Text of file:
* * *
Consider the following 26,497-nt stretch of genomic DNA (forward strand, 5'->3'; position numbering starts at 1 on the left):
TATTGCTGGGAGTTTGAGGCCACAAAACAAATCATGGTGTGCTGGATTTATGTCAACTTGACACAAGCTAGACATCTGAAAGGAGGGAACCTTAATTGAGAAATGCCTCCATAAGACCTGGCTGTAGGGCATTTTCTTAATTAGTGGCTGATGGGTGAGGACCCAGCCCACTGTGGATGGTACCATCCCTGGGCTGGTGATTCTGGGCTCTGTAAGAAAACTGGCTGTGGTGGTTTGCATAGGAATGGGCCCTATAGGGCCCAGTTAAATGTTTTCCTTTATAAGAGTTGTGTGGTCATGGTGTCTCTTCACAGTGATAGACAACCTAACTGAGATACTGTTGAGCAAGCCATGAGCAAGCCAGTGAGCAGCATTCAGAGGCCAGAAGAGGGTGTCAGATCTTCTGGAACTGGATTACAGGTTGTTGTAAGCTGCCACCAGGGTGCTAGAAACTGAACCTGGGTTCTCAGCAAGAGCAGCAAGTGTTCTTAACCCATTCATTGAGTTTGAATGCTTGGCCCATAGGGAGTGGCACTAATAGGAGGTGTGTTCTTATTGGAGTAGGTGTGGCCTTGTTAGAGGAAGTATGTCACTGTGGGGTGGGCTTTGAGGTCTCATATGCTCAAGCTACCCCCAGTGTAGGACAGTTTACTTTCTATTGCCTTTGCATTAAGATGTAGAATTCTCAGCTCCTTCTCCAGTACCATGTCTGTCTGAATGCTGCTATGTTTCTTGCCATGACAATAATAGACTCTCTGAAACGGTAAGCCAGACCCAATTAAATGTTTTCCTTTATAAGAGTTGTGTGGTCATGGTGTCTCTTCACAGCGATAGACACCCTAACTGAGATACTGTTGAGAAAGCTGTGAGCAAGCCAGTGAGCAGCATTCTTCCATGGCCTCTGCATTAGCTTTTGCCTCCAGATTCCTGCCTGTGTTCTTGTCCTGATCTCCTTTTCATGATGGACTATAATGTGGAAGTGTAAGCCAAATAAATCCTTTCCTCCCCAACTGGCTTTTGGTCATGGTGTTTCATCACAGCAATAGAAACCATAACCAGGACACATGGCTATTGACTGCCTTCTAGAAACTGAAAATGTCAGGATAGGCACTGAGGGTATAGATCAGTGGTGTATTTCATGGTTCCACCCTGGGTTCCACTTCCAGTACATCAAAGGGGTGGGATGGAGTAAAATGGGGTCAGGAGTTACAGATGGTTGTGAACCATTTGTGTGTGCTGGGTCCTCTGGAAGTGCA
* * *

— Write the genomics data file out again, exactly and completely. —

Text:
Consider the following 26,497-nt stretch of genomic DNA (forward strand, 5'->3'; position numbering starts at 1 on the left):
TATTGCTGGGAGTTTGAGGCCACAAAACAAATCATGGTGTGCTGGATTTATGTCAACTTGACACAAGCTAGACATCTGAAAGGAGGGAACCTTAATTGAGAAATGCCTCCATAAGACCTGGCTGTAGGGCATTTTCTTAATTAGTGGCTGATGGGTGAGGACCCAGCCCACTGTGGATGGTACCATCCCTGGGCTGGTGATTCTGGGCTCTGTAAGAAAACTGGCTGTGGTGGTTTGCATAGGAATGGGCCCTATAGGGCCCAGTTAAATGTTTTCCTTTATAAGAGTTGTGTGGTCATGGTGTCTCTTCACAGTGATAGACAACCTAACTGAGATACTGTTGAGCAAGCCATGAGCAAGCCAGTGAGCAGCATTCAGAGGCCAGAAGAGGGTGTCAGATCTTCTGGAACTGGATTACAGGTTGTTGTAAGCTGCCACCAGGGTGCTAGAAACTGAACCTGGGTTCTCAGCAAGAGCAGCAAGTGTTCTTAACCCATTCATTGAGTTTGAATGCTTGGCCCATAGGGAGTGGCACTAATAGGAGGTGTGTTCTTATTGGAGTAGGTGTGGCCTTGTTAGAGGAAGTATGTCACTGTGGGGTGGGCTTTGAGGTCTCATATGCTCAAGCTACCCCCAGTGTAGGACAGTTTACTTTCTATTGCCTTTGCATTAAGATGTAGAATTCTCAGCTCCTTCTCCAGTACCATGTCTGTCTGAATGCTGCTATGTTTCTTGCCATGACAATAATAGACTCTCTGAAACGGTAAGCCAGACCCAATTAAATGTTTTCCTTTATAAGAGTTGTGTGGTCATGGTGTCTCTTCACAGCGATAGACACCCTAACTGAGATACTGTTGAGAAAGCTGTGAGCAAGCCAGTGAGCAGCATTCTTCCATGGCCTCTGCATTAGCTTTTGCCTCCAGATTCCTGCCTGTGTTCTTGTCCTGATCTCCTTTTCATGATGGACTATAATGTGGAAGTGTAAGCCAAATAAATCCTTTCCTCCCCAACTGGCTTTTGGTCATGGTGTTTCATCACAGCAATAGAAACCATAACCAGGACACATGGCTATTGACTGCCTTCTAGAAACTGAAAATGTCAGGATAGGCACTGAGGGTATAGATCAGTGGTGTATTTCATGGTTCCACCCTGGGTTCCACTTCCAGTACATCAAAGGGGTGGGATGGAGTAAAATGGGGTCAGGAGTTACAGATGGTTGTGAACCATTTGTGTGTGCTGGGTCCTCTGGAAGTGCA